St Joseph’s Church in Victoria Street celebrated its centenary recently.
A 1,000-strong crowd attended the centennial Eucharistic celebration of St Joseph’s Church in Victoria Street on June 30.
Archbishop Nicholas Chia, apostolic nuncio Archbishop Leopoldo Girelli, rector Fr Michael Teo, together with other priests, concelebrated the Mass at the historic church.
The first St Joseph’s Church building was officially blessed and opened in 1853. In 1906, this church was demolished to make way for a new building. In 1912, the present church was completed and blessed by the Bishop of Macau.
In his homily during the recent celebration, Archbishop Chia traced the roots of the former Portuguese-mission church, which was handed over to the Singapore archdiocese in 1981, and highlighted the milestones in the church’s history.
In his talk, he urged practising Catholics to take a proactive approach in encouraging lapsed Catholics to return to their faith.
Archbishop Chia also urged all Catholics to live their faith by practising it in their daily lives.
Towards the end of the Mass, Dr James Boss, chairperson of the Parish Pastoral Council, told the congregation that the Preservation of Monuments Board has granted the church $532,000 for the restoration of its stained glass windows. Work is expected to begin this month.
“We call the stained glass windows the jewel of St Joseph’s Church,” he said, adding that the designs “amount to more than 4,000 sq feet (370 sq m) which is the largest stained glass collection in Singapore”.
The church, which has had many Eurasian Catholics among its members, was gazetted as a national monument in 2005.
Members of the diplomatic corps were also present at the celebration. They included Mr Afonso Henriques de Azeredo Malheiro, Head of Mission of the Portuguese embassy; Timor Leste ambassador Roberto Sarmento de Oliveira Soares; and Singapore’s ambassador to the Holy See, Mr Barry Desker.
Copies of a book written by Dr Boss, titled The Portuguese Mission in Singapore (1825 – 1999) St Joseph’s Church, was presented to the crowd at the end of the Mass.
Grandpa donated bell
“One of the three bells in this church was donated by my maternal grandfather, Mr L L de Rosario,” said Mr Derek Scully, 52, who has been a warden since 18.
He shared that his uncles and father had also served as wardens.
The annual Good Friday procession has always been a big event for the church, he said, adding that until the 1970s the church doors would be opened till the next morning after the evening procession.
“This church was the mainstay of the Eurasian community for many years till the 1980s,” he recalled.
“Before that during the Portuguese mission, Eurasians attended Mass at this church no matter how far away they stayed,” he said.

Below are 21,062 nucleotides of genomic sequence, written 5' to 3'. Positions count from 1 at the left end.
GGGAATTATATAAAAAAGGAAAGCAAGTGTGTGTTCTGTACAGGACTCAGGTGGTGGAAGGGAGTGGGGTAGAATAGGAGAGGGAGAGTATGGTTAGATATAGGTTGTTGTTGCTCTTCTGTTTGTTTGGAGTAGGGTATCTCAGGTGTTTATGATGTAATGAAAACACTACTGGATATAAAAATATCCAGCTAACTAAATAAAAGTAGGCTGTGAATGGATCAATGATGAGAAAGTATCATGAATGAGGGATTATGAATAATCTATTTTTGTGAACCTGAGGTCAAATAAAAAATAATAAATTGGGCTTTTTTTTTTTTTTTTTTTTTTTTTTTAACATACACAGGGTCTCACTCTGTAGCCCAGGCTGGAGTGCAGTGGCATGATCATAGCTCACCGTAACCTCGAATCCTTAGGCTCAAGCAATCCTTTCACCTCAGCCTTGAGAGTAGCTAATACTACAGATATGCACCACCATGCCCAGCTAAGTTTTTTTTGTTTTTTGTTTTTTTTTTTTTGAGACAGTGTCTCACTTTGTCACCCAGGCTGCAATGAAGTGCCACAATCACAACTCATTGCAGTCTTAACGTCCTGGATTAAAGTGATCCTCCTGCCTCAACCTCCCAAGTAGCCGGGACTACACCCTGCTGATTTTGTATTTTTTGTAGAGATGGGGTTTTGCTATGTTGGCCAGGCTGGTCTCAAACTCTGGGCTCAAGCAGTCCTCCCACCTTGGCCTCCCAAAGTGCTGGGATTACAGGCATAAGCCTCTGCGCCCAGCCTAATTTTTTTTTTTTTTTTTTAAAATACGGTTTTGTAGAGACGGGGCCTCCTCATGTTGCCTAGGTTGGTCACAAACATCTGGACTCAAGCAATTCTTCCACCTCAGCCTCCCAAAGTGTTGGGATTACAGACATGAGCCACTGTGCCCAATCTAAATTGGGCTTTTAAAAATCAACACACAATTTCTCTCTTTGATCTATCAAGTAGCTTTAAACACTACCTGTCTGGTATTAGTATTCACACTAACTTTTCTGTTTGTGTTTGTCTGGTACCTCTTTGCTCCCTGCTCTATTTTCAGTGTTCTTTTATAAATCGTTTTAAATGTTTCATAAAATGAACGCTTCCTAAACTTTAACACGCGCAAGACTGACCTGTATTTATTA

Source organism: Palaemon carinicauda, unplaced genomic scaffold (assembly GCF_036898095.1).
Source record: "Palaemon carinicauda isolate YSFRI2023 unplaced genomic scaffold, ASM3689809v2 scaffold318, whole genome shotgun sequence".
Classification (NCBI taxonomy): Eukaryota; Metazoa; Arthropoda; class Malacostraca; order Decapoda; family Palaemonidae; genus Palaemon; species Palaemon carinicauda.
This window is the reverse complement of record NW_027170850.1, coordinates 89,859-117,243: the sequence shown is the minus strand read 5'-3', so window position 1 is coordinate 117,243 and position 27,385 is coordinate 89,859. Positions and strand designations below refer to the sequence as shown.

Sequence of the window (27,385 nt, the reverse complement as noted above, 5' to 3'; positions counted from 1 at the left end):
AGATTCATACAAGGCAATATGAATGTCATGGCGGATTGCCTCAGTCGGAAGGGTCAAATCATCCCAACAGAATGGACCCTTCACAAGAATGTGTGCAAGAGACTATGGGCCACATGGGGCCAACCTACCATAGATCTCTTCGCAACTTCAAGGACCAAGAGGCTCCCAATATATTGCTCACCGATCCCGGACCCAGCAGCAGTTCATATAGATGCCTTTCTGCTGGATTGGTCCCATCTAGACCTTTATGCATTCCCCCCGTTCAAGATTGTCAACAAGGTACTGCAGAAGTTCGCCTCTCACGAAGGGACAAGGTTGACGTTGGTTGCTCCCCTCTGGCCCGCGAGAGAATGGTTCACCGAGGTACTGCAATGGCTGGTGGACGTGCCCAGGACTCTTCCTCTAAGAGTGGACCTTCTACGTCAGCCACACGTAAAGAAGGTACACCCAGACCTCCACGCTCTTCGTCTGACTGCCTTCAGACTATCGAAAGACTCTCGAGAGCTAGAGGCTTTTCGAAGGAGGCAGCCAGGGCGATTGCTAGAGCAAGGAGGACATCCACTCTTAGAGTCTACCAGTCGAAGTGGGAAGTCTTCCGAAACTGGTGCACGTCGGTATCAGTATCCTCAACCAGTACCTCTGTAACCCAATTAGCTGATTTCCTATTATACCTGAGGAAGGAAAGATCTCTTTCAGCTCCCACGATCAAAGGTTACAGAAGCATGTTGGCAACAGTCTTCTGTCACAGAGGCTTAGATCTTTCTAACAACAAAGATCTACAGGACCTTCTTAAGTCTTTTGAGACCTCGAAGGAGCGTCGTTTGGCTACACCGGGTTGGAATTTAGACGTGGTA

“However, due to the dwindling number of Eurasians, fondly remembered traditions like the Christmas party – where church members celebrated on the church grounds with food, drinks and music – had stopped,” he added.
Mr Scully also recalled the kindness of the Canossian nuns who had their convent beside the church in the 1950s. “Back in those days, the nuns took in female babies and young girls who were abandoned by their families or left at the convent doorstep,” he said.
“The sash I’m wearing is over 60 years old and it was handsewn by the Canossian nuns,” said Mr Scully with a wide smile.
“My family for many generations had been a part of the Portuguese Mission,” said Singapore Ambassador to the Holy See, Mr Barry Desker, 65.
“I was baptised here, had my First Holy Communion, Confirmation and got married here”.
Mr Desker said the church holds many fond memories for him because of his family affiliations with the church which go back to the 19th century. “My family have always attended all major feast days or days of obligation at this church,” he said.
“I’m very pleased that the restoration of the stained glass is taking place soon and it will be preserved, because for many this church represents a history of the Catholic faith in Singapore.”
Good Friday procession
“I served in this church for about 45 years, and in the past 20 years as a lector. Prior to that I helped put together the weekly bulletin,” said Ms Teresa Ng.
“The most ... popular event in this church is the Good Friday procession which I can recall since the 1960s,” she shared. “The highlight of the event is the taking down of the life-size statue of our Lord on the cross.”
She recalled that in the 1960s, “my family and I were one of the few Chinese here. Nonetheless, we got on very amicably with the Eurasian community who made us feel welcome in church”.
Ms Ng also remembers a publication called The Rally, which was produced to promote the Catholic Young Men’s Association of the church.
“It was called The Rally so as to rally members into the association, promote the faith and encourage healthy recreation,” she said.
Ms Teresa Ng